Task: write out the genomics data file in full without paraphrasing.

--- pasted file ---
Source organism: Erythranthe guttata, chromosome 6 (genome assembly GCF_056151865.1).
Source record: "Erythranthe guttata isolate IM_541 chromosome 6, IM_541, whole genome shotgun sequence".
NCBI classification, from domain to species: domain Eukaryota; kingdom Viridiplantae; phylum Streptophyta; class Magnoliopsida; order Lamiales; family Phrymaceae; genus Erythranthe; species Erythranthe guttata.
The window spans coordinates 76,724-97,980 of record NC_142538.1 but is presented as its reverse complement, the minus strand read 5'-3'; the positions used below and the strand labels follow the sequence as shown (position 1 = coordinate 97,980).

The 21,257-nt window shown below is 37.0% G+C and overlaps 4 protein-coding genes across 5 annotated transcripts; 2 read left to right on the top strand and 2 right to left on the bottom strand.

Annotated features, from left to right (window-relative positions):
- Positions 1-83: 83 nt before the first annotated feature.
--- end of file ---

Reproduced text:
Source organism: Erythranthe guttata, chromosome 6 (genome assembly GCF_056151865.1).
Source record: "Erythranthe guttata isolate IM_541 chromosome 6, IM_541, whole genome shotgun sequence".
NCBI classification, from domain to species: domain Eukaryota; kingdom Viridiplantae; phylum Streptophyta; class Magnoliopsida; order Lamiales; family Phrymaceae; genus Erythranthe; species Erythranthe guttata.
The window spans coordinates 76,724-97,980 of record NC_142538.1 but is presented as its reverse complement, the minus strand read 5'-3'; the positions used below and the strand labels follow the sequence as shown (position 1 = coordinate 97,980).

The 21,257-nt window shown below is 37.0% G+C and overlaps 4 protein-coding genes across 5 annotated transcripts; 2 read left to right on the top strand and 2 right to left on the bottom strand.

Annotated features, from left to right (window-relative positions):
- Positions 1-83: 83 nt before the first annotated feature.